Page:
It’s a fantastic moment for outdoor art in Manhattan. Psychedelic blobs are disgorging strange noises in Madison Square Park, and a multi-faceted agglomeration of mirrored pods has sprung from the roof of the Metropolitan Museum. Both projects practically command the public to get physical with them. At the Met, visitors can clamber over Tomás Saraceno’s “Cloud City,” a floating space station that seems to have landed briefly to refuel. With “Pet Sounds,” Charles Long invites the public to prod, tap and massage his bulbous fibreglass beasties. Each stroke generates a quasi-musical retort: a low whine, a minimalist bleating, or a wa-wa blast.
Long’s anamorphic shapes are fastened to leash-like tubes that whir and thrum as they wind through the green acreage, mimicking the maze-like patterns of the park’s pathways where people wander with their actual, flesh-and-fur animals. “I hope I might be an interloper into the park visitors’ unconscious, into what Freud has called the free-floating attention,” Long has said. “I like the idea of ‘Pet Sounds’ becoming a part of the collective memory, and even dreams, of the unique experiences of New York City.” That’s how the best public art works, not by sticking out, but by binding with the cityscape and becoming at once comforting and strange.
On a warm spring afternoon in Madison Square Park, it’s a bubble-gum creature, sprawled across a picnic table, that enchants kids the most. They’re not at all repelled by its freshly chewed-and-spat-out look, or by the way it seems slick with saliva. They rest their ears on its puckered surface and latch their arms on to its swollen pink folds. Nearby, a bald man in a plaid shirt has parked himself next to a purple walrus-like thing. Every few minutes he lays a tentative hand on its tiny “head,” as if to check that it’s still breathing. A few steps away from this tender pair, a huge grey form strikes a pose that’s part-elephant, part-centrefold, balancing its mushrooming bulges on a delicate base. Groups of adults come up to fondle it, running their palms along its fatness and leaning in to hear what it has to say. People mingling with the “pets” become integral parts of the sculpture, bringing them to life with their groping hands.
Long taps into a vein of surrealism running from Man Ray to Dalí to Louise Bourgeois, but without mainlining their sadism. His jellybean-coloured organisms, cute and vaguely obscene, straddle representation and abstraction. They are adult objects that bring out the kid in everyone.
Saraceno, too, mines the plastic fantasies of childhood, when the line between the biological and inanimate worlds seems more permeable. His walk-through installation on the roof of the Met has the feel of a toy that’s started to grow. It could almost have been built out of Lego, except that instead of snapping together bunches of identical rectangular blocks, he has piled up polygonal modules made of steel and acrylic. The capsules all look the same at first, but examine them more closely and they begin to differentiate: they tilt, bulge, or stretch; some panes are mirrored, others transparent. The resulting structure looks at once futuristic and prehistoric, techno-wonky and animate. Like an enlarged photo of some microscopic fractal phenomenon, “Cloud City” reminds us that crystal structures exist at every scale. From a distance it could be the head of foam on a well-poured pint of lager. Approach, and the human creatures climbing through the pods resemble bees in a giant honeycomb.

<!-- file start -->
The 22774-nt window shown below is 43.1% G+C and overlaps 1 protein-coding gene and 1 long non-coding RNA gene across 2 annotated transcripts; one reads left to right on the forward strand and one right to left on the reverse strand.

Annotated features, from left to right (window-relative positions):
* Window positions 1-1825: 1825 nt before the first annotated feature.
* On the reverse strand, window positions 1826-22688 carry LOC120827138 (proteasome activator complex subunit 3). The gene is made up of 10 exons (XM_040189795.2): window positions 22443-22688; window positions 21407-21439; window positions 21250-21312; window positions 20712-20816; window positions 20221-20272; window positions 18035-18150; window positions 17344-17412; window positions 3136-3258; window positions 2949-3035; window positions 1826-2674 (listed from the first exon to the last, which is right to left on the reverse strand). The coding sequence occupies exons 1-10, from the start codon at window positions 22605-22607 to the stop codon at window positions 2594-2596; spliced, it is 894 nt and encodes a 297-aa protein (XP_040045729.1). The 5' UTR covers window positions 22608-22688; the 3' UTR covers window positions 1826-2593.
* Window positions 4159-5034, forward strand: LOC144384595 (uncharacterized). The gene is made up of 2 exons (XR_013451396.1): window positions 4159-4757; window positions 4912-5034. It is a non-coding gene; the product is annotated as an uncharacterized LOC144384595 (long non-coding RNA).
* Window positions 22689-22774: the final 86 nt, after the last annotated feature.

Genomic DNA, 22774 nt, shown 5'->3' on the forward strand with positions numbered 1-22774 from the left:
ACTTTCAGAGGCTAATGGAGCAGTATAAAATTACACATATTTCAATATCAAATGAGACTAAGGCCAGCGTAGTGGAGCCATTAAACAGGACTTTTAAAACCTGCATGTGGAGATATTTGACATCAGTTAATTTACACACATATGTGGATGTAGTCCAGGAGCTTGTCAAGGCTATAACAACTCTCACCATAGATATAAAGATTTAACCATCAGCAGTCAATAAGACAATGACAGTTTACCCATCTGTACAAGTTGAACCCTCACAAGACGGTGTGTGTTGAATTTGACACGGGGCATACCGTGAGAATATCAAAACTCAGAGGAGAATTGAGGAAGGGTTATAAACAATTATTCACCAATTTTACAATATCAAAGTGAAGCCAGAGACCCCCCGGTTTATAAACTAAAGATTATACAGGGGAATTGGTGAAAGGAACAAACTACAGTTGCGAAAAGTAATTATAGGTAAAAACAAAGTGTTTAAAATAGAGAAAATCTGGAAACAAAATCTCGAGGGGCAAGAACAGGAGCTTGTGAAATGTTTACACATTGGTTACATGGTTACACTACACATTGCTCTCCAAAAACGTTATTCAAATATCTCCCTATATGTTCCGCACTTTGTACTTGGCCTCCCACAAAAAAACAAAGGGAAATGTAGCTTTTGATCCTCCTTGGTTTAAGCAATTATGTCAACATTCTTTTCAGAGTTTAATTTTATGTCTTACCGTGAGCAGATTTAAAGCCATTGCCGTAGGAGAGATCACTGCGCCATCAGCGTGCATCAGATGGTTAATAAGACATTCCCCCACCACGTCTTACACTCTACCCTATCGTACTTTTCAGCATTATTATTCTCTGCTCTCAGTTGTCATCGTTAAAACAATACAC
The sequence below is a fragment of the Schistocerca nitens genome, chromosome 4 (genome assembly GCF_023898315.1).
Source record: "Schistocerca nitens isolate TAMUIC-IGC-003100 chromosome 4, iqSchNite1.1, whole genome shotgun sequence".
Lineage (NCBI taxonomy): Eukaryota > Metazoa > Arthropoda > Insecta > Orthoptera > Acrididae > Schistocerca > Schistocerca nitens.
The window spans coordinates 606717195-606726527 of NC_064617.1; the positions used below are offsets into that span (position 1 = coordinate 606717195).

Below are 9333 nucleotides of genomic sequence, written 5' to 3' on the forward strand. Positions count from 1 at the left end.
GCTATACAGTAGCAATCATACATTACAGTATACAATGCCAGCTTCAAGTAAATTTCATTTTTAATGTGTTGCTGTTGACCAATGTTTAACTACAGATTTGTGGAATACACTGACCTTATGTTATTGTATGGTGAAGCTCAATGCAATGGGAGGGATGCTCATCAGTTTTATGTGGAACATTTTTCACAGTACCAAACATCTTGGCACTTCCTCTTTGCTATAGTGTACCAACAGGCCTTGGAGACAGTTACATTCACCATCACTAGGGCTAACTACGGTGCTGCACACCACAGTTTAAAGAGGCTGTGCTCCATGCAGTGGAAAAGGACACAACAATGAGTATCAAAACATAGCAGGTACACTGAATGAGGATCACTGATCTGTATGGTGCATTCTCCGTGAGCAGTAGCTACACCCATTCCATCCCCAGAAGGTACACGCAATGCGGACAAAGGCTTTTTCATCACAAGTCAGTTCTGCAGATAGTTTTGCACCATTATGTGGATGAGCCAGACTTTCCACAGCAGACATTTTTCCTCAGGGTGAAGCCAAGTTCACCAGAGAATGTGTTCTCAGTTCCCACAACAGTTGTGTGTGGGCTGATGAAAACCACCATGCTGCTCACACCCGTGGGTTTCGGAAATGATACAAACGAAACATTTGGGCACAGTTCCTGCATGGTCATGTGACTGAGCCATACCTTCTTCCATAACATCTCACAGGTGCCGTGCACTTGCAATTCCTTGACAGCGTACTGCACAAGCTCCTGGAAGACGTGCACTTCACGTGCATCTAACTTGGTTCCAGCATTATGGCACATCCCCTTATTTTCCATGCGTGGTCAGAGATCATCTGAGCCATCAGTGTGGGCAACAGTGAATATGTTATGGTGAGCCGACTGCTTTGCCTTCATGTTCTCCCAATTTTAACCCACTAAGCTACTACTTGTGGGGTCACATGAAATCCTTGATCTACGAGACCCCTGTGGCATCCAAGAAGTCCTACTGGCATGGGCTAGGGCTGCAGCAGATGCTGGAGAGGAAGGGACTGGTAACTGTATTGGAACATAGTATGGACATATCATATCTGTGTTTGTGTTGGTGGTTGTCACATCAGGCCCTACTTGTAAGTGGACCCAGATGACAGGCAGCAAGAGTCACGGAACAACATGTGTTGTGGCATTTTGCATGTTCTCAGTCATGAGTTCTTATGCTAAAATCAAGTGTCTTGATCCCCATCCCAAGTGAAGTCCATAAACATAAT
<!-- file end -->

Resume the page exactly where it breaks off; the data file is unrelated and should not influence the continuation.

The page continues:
To have the full experience, visitors must obtain timed tickets, shed bags and cameras, and be wearing rubber-soled shoes – no heels, and skirts aren’t ideal either, given the multiple levels and see-through floors. Thus freed, you scramble up some stairs and through a labyrinth of reflective surfaces, ducking beneath low frames and stepping gingerly on platforms that could be mirrors disguised as windows, or the other way around. Look down and you see yourself, reflected and askew. Step into the next chamber, still looking at the floor, and beneath your feet a panorama of green trees and blue skies sparkles up through the fractured planes. Saraceno wants you dizzy and wowed, the better to trick you into defying gravity and falling upwards into the clouds. The piece weighs 20 tons, yet it looks as if it would float away if not for an invisible tether.
Saraceno and Long approach outdoor art from different aesthetic perspectives; Long’s work has a homemade look, while Saraceno’s is tough and industrial. But both artists have figured out how to woo audiences distracted by their chaotic urban habitat. This is harder than it seems. Sculpture in the city often looms, preens, or blares for attention, or else it squats, unnoticed and unloved, vanishing into the saturated topography. But these two installations have hit a sweet spot, where art and urbanism speak to each other, and the crowds become physically enmeshed in that juncture. You shouldn’t – and most of the time, you can’t – see the works in solitude, because they draw on the vitality of those who stop and play. In this case, art is other people.